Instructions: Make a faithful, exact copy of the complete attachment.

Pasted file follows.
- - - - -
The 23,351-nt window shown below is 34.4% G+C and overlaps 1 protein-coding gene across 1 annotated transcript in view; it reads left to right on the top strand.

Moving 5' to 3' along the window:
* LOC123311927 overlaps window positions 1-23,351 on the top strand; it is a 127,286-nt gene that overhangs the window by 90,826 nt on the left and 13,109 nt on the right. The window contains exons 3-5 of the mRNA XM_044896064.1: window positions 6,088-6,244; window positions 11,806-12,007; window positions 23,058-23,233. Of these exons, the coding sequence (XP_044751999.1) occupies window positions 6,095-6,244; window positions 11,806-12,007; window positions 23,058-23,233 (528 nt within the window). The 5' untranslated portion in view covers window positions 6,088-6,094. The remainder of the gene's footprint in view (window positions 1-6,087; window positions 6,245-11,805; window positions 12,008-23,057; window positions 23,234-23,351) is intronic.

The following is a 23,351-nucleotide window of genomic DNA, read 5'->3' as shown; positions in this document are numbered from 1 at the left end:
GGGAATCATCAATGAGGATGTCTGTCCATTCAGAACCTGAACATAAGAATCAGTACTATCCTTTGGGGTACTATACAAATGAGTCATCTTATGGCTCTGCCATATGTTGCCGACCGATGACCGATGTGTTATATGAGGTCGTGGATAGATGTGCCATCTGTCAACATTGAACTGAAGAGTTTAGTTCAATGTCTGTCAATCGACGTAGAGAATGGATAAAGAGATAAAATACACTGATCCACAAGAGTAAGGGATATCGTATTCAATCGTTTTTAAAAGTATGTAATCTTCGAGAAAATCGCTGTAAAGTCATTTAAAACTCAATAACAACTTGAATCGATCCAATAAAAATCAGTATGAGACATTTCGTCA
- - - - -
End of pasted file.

The 23,351-nt window shown below is 34.4% G+C and overlaps 1 protein-coding gene across 1 annotated transcript in view; it reads left to right on the top strand.

Moving 5' to 3' along the window:
* LOC123311927 overlaps window positions 1-23,351 on the top strand; it is a 127,286-nt gene that overhangs the window by 90,826 nt on the left and 13,109 nt on the right. The window contains exons 3-5 of the mRNA XM_044896064.1: window positions 6,088-6,244; window positions 11,806-12,007; window positions 23,058-23,233. Of these exons, the coding sequence (XP_044751999.1) occupies window positions 6,095-6,244; window positions 11,806-12,007; window positions 23,058-23,233 (528 nt within the window). The 5' untranslated portion in view covers window positions 6,088-6,094. The remainder of the gene's footprint in view (window positions 1-6,087; window positions 6,245-11,805; window positions 12,008-23,057; window positions 23,234-23,351) is intronic.

The following is a 23,351-nucleotide window of genomic DNA, read 5'->3' as shown; positions in this document are numbered from 1 at the left end:
GGGAATCATCAATGAGGATGTCTGTCCATTCAGAACCTGAACATAAGAATCAGTACTATCCTTTGGGGTACTATACAAATGAGTCATCTTATGGCTCTGCCATATGTTGCCGACCGATGACCGATGTGTTATATGAGGTCGTGGATAGATGTGCCATCTGTCAACATTGAACTGAAGAGTTTAGTTCAATGTCTGTCAATCGACGTAGAGAATGGATAAAGAGATAAAATACACTGATCCACAAGAGTAAGGGATATCGTATTCAATCGTTTTTAAAAGTATGTAATCTTCGAGAAAATCGCTGTAAAGTCATTTAAAACTCAATAACAACTTGAATCGATCCAATAAAAATCAGTATGAGACATTTCGTCA